From Our 2011 Archives

Diabetes Drug Actos May Also Help Prediabetes

Study Shows Actos Lowers Risk of Developing Diabetes in People With Prediabetes

By Salynn Boyles
WebMD Health News

Reviewed by Laura J. Martin, MD

March 23, 2011 -- The diabetes drug Actos, which increases insulin sensitivity, appears to dramatically lower diabetes risk in people with prediabetes, according to a new study.

People with prediabetes who took the drug had a 72% reduction in diabetes risk, compared to patients who did not take it, researchers report.

They estimate that one case of diabetes could be prevented if 18 high-risk people were treated with the drug for a year.

The study appears in the March 24 issue of The New England Journal of Medicine.

The findings suggest that millions of people at high risk for diabetes may benefit from taking Actos, but experts urge caution.

Actos (pioglitazone) is in the same drug class as the controversial diabetes drug Avandia. The FDA severely restricted Avandia's use last fall due to concerns that its use may be associated with an increase in heart attack risk.

Similar concerns have not been raised about Actos, and there are even suggestions that the drug protects the heart. But its use has been linked to fractures related to bone loss, weight gain, fluid retention, and other side effects.

Lifestyle Changes vs. Drug Treatment

American Diabetes Association vice president for medical affairs Sue Kirkman, MD, says patients at risk for type 2 diabetes should first be encouraged to make lifestyle changes before considering any drug treatment.

"Anytime we talk about long-term drug treatment for prevention, we have to have a very high reassurance that these treatments are both safe and effective," she says.

Close to 79 million people in the U.S. have prediabetes, meaning that their blood sugar is higher than normal but not yet high enough to be considered diabetes.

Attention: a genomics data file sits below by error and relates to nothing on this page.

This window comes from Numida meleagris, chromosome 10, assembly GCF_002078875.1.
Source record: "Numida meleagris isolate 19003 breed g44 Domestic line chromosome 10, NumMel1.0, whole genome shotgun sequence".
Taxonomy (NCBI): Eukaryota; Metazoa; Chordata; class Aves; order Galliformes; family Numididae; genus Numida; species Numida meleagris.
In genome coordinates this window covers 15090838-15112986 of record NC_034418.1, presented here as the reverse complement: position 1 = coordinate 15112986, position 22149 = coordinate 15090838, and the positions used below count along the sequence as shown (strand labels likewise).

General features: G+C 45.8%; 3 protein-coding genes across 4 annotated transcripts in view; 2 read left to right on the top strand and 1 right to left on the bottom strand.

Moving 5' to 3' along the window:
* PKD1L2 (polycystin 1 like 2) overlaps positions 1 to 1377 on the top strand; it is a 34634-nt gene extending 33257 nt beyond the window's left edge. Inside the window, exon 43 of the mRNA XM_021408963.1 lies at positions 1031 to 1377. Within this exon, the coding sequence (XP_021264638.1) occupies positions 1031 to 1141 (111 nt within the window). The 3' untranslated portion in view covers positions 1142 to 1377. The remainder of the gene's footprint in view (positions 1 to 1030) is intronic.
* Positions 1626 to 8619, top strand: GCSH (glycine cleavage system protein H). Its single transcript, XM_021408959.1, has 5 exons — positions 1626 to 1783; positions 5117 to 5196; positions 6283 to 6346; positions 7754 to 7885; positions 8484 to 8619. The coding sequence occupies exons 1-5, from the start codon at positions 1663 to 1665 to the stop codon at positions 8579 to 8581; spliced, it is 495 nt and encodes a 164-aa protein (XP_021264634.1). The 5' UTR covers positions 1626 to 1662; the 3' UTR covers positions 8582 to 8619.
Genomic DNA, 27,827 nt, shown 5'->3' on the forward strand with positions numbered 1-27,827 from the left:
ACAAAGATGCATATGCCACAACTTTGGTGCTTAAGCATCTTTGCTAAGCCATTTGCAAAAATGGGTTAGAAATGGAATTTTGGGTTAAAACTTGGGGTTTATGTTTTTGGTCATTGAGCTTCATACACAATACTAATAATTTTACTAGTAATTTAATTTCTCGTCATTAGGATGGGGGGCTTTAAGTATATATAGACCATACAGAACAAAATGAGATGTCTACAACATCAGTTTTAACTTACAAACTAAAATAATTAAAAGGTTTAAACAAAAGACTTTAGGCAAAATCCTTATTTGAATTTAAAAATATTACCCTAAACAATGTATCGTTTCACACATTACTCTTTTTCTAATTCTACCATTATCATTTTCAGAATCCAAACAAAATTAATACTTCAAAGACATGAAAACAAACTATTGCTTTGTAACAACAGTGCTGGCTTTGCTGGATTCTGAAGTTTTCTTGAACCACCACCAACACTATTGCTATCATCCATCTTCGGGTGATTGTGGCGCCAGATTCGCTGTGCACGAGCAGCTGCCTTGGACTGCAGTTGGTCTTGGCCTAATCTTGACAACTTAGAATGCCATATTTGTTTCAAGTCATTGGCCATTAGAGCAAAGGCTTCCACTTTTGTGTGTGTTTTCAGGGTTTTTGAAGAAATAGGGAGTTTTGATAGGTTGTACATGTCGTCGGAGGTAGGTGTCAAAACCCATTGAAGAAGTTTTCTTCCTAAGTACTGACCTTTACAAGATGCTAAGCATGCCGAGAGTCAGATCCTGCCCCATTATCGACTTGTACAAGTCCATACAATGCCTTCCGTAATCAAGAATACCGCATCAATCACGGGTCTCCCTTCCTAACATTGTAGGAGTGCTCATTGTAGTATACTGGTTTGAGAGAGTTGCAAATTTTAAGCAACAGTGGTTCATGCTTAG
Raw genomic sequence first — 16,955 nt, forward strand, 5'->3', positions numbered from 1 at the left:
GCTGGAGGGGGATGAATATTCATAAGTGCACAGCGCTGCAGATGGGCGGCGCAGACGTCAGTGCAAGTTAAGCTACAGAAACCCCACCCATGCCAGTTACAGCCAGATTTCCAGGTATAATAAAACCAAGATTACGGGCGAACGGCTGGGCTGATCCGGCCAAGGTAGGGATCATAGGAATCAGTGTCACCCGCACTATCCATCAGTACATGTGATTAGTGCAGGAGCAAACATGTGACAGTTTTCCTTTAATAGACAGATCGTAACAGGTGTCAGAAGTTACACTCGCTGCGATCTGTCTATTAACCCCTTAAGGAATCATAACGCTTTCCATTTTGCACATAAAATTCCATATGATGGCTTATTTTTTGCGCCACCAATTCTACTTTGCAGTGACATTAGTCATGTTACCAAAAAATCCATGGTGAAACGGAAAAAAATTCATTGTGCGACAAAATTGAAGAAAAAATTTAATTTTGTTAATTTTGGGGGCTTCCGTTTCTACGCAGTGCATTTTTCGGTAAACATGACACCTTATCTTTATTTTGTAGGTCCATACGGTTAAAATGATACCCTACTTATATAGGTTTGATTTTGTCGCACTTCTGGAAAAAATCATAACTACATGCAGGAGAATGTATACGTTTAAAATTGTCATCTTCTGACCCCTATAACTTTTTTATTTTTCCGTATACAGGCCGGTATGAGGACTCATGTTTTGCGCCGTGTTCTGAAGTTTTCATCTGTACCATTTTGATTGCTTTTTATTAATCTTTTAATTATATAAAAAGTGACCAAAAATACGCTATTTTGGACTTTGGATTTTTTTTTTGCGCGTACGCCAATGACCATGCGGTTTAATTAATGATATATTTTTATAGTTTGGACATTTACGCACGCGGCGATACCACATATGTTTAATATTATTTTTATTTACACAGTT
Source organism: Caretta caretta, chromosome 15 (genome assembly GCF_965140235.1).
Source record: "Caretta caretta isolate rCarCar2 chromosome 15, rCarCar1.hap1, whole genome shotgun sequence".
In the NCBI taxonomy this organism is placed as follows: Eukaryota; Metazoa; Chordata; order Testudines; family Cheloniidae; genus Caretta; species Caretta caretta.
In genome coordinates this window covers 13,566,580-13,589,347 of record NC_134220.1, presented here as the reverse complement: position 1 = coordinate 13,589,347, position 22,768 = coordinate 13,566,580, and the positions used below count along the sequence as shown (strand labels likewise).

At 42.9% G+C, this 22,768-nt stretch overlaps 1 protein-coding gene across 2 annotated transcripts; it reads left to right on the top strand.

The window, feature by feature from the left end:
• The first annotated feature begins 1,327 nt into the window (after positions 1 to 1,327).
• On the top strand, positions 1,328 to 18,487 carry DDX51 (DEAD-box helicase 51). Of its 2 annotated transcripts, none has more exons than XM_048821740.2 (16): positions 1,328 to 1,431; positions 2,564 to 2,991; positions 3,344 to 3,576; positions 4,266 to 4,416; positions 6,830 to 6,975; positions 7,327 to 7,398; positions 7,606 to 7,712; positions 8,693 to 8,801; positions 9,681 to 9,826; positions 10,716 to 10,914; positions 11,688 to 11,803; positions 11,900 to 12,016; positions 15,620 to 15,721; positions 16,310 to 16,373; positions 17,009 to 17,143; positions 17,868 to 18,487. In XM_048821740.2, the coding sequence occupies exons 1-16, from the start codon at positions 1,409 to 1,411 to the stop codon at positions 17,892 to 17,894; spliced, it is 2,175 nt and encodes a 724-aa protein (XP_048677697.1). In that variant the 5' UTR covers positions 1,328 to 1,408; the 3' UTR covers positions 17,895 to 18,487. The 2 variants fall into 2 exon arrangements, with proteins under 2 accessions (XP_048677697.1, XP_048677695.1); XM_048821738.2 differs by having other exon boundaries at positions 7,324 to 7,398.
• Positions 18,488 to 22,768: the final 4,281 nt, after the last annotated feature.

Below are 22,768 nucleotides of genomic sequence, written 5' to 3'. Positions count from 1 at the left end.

The hormone insulin, secreted by the beta cells in the pancreas, helps the body store and use sugar from food. Insulin resistance causes blood sugar levels to rise.

Actos helps control blood sugar levels by making patients more sensitive to their own insulin.

The study included just over 600 people with prediabetes who were also overweight or obese and had at least one other risk factor for type 2 diabetes.

Half the study participants were randomly assigned to be treated with Actos; the other half got a placebo. The patients were followed for an average of 2.4 years.

Over the course of the study, the yearly progression to diabetes was 2% in the Actos-treated patients and 7.6% in the placebo group.

About half the patients who took the insulin-sensitizing drug (48%) saw their blood sugar levels return to normal during treatment, compared to just over one-fourth (28%) of the placebo-treated patients.

Actos-treated patients also had reductions in diastolic blood pressure and increases in HDL "good" cholesterol. Treatment with the diabetes drug was also associated with a 31% decrease in the rate of carotid artery thickening.

But the active treatment was also associated with significantly greater weight gain (8 and 1/2 pounds compared to 1 and 1/2 pounds). And fluid retention was twice as common in the Actos patients (13% vs. 6.4%).

Funding for the study was provided by Actos manufacturer Takeda Pharmaceuticals.

Weighing Risks vs. Benefits

Study co-researcher Robert R. Henry, MD, says the findings show that targeting insulin sensitivity can have a dramatic impact on diabetes risk.

The treatment-related reduction in diabetes risk was higher than that associated with healthy changes in lifestyle in a diabetes prevention study from the National Institutes of Health.

But Henry says lifestyle intervention will remain the recommended treatment for most of his patients with prediabetes. Henry is chief of endocrinology and diabetes at the VA San Diego Healthcare System and the president of medicine and science with the American Diabetes Association.

"I might consider pioglitazone in patients who have a very high diabetes risk, but this would be a very restricted population," he says. "As with all drug treatments, the risks and benefits have to be weighed."

SOURCES: DeFronzo, R.A. New England Journal of Medicine, March 24, 2011; vol 364: pp 1104-1115.Robert R. Henry, MD, professor of medicine, University of California, San Diego; chief, section of endocrinology and diabetes, VA San Diego Healthcare System; president of medicine and science, American Diabetes Association.Sue Kirkman, MD, senior vice president, Medical Affairs and Community Information, American Diabetes Association.News release, University of Texas Health Science Center, San Antonio.American Diabetes Association: "Prediabetes Q & A."

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